How to Treat Violence as a Disease
CeaseFire of Chicago has plenty of violence to deal with right in its own backyard and just announced plans in Washington to go global -- particularly in the Middle East and Africa.
Mayor Rahm Emanuel lambasted Chicago gangs over the death of a seven-year-old girl this week. "Who raised you, anyway," said the Mayor and former Chief of Staff. With murders now standing at 254 through the first six months, a 37 percent increase in Chicagoland, the mayor needed to stop the bleeding occurring due to violent crime.
So it was not entirely surprising to learn Chicago is turning to street gang ex-cons and neighborhood insiders or "interrupters" to help treat the virus.
The Chicago Tribune called it: "A controversial partnership with CeaseFire, an anti-violence organization that is largely staffed by ex-felons. The city of Chicago has granted the group $1 million for a pilot program in the Grand Crossing and Ogden districts in hopes of helping drive down the gang conflicts and reduce violent crime."
Dr. Gary Slutkin, founder and executive director, believes his group has prevented up to 500 conflicts that could have escalated to murder. I met him this week in Washington, hosting CeaseFire along with the American Islamic Council as moderator at the National Press Club's Newsmakers program. If you haven't heard of the Epidemiologist cum Interventionist, Dr. Slutkin, and his disease-state approach to preventing outbreaks of violence, you soon will.
Northwestern University statistics covering seven years of gangland violence prove the CeaseFire health model works. In five out of eight neighborhoods in Chicago, CeaseFire's disease concept of stopping the spread of violence has resulted in a 100 percent reduction of gang retaliations. The violence mitigation group was front and center this week on ABC World News, showing interrupters on the scene when two rival gang members met. CeaseFire has its own documentary called The Interrupters and scores of endorsements from both public health concerns and government including the National Governor's Association and Department of Justice.
"Violence spreads through learning and modeling that is reinforced through unconscious expectations," according to CeaseFire's high-production value brochure, underwritten by the Robert Woods Johnson Foundation. "The way to stop it is to identify and interrupt high-risk events while simultaneously using social pressure to change negative behaviors." The program is housed at the University of Illinois at Chicago (UIC), through its School of Public Health.
Going Global -- Adaptation Partners
This week at the National Press Club, CeaseFire teamed-up with AIC to suggest Chicago Street Gang anti-violence methods and its health model can be extended globally. Zainab Al-Suwaji, executive director of AIC, said: "We are trying to do on the ground in Islamic countries what CeaseFire's work in Chicago has done. How can we implement the project in other places around the world?"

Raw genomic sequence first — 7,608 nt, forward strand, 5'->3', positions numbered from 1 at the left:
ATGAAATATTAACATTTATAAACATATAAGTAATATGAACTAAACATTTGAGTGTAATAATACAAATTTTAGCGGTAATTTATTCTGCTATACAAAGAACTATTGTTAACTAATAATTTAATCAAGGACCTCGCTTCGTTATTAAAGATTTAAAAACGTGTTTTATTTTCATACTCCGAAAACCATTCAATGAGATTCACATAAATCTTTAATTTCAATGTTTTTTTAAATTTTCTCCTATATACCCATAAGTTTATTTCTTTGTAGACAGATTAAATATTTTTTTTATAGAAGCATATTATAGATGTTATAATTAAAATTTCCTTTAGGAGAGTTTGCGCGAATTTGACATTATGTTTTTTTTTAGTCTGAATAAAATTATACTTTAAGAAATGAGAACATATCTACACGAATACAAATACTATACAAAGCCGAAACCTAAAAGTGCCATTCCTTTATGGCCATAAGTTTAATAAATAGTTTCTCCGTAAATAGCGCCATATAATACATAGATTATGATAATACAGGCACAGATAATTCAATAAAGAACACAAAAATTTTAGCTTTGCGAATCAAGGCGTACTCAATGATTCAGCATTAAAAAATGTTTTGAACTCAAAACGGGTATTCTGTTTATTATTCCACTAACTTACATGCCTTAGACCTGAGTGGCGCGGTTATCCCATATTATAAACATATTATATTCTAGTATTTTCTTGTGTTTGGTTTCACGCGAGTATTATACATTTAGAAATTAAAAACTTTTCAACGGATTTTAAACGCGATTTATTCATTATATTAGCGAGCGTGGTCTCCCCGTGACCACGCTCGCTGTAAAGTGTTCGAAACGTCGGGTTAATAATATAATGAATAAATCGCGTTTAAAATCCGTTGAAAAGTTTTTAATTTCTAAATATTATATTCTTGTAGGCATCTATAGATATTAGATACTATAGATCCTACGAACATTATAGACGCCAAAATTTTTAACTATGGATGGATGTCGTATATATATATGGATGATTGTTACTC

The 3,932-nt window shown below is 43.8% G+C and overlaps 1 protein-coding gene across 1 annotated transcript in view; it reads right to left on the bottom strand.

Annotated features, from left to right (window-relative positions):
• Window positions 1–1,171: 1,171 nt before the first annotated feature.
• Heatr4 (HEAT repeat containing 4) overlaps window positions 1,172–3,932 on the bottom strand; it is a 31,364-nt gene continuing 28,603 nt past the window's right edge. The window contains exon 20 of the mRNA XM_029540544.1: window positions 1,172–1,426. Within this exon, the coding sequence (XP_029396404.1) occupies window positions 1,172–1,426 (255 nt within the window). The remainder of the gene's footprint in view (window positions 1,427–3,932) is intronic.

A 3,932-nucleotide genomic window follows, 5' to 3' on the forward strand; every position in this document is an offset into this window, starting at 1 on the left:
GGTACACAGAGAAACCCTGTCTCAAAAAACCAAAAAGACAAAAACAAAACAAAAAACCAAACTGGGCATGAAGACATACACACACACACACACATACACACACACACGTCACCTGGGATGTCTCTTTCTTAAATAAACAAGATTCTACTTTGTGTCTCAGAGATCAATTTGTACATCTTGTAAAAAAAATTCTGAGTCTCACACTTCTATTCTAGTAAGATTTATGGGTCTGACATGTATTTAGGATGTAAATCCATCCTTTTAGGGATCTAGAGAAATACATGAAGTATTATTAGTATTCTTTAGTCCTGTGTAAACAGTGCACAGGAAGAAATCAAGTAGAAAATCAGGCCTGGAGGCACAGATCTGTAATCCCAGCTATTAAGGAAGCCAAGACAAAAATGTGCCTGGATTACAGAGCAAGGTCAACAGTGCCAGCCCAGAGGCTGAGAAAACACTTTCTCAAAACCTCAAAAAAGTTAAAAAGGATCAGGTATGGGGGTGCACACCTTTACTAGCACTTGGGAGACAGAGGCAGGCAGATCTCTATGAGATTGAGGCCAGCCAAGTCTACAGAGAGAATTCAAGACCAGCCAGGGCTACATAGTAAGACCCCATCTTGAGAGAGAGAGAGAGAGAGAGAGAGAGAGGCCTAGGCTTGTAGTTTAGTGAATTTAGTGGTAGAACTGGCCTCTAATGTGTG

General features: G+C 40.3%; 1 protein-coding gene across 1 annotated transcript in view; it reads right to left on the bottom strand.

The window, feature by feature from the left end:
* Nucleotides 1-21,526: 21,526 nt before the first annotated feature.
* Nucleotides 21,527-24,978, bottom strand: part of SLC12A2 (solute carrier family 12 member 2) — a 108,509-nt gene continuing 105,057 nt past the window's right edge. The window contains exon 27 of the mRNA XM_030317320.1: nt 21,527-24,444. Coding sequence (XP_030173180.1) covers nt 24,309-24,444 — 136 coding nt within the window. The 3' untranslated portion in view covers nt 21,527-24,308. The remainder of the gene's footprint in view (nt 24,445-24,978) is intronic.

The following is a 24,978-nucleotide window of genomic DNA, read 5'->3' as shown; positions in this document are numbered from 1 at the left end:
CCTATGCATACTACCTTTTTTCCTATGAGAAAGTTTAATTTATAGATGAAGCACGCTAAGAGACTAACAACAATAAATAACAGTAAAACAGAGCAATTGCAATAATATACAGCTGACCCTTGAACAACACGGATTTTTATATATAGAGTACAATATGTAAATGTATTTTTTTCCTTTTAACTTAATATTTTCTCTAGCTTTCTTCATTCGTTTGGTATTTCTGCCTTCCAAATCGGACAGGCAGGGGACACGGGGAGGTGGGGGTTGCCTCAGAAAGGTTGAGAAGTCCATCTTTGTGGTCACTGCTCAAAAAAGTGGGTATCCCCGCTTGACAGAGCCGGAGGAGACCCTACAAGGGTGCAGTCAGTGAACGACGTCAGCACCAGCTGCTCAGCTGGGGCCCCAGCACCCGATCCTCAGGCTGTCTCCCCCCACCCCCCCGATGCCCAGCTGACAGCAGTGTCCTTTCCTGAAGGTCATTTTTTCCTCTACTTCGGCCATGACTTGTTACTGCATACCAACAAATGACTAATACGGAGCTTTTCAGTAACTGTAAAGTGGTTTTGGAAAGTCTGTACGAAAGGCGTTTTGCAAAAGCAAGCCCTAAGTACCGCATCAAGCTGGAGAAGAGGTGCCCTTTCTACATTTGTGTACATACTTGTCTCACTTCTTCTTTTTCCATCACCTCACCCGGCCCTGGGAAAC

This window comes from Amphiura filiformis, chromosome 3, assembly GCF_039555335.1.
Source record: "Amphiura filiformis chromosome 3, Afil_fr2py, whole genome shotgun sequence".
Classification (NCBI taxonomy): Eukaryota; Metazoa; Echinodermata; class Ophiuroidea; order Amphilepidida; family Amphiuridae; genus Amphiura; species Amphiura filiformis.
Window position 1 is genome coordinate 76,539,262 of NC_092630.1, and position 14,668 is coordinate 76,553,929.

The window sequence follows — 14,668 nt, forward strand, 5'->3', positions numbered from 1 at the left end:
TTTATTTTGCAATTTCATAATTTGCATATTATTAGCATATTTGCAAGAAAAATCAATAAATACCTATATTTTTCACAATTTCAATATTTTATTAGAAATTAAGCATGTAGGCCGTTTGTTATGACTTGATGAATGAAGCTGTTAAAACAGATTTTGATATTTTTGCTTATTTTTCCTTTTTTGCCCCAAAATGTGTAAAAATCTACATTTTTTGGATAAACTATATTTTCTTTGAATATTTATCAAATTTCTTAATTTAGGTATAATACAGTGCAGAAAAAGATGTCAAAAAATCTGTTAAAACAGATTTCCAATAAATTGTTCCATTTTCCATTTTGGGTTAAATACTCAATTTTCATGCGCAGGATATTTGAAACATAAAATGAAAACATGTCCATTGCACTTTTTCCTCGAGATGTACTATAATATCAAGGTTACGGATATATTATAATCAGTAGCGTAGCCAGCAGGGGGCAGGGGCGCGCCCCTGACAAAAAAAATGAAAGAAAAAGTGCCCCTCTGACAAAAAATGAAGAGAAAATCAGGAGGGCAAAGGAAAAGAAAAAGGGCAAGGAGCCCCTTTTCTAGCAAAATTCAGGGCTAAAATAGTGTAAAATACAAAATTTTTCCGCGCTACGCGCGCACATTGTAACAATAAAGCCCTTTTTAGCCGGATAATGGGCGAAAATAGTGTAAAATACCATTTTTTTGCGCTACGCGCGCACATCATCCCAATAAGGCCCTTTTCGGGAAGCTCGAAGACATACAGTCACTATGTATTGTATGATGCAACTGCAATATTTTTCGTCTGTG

In fact, CeaseFire already has international partners in the UK who worked on the scene at the London Riots and in Tottenham. It has further partnerships with Iraq, Kenya and South Africa where murder and assault breed and results are slow. Dr. Slutkin agreed it can take 20 years to change culture of violence.
I was there during the London riots that precipitated fires, a two-day assault on the city, and mob actions across London creating emotional contagion. Largely, the conflagration ended peaceably enough as police pushed demonstrators across London bridges and away from Parliament. I made the point at the Press Club that people may co-opt a demonstration, leverage it, or take allied grievances to the streets and initiate new violence.
Can CeaseFire Backfire?
You bet. Dr. Slutkin only hires professionals, not volunteers. He knows, as do his global partners, that confronting violence at the street level may work but is high risk, high reward. CeaseFire has had 485 conflict mediations through workshops, TV outreach, public education and 8,790 aggressions may have been averted not escalated. However, there are only 60 people on the ground facing down gangs and folks with guns.
The DOJ suffered a severe setback recently with Attorney General Eric Holder held in contempt of Congress for an ill-fated effort of infiltration of Mexican drug dealers and drug lords. The idea of using reformed gang members to bond and break gang allegiances has been effective but often at a huge cost.
"Pressure from within a group is how you get to the 'tipping point,'" of changing the social norm noted Dr. Slutkin, "this approach offers neutrality, trust, credibility and access."
Mike Smith is a 20-year member of the National Press Club and serves on its Newsmaker's Committee.
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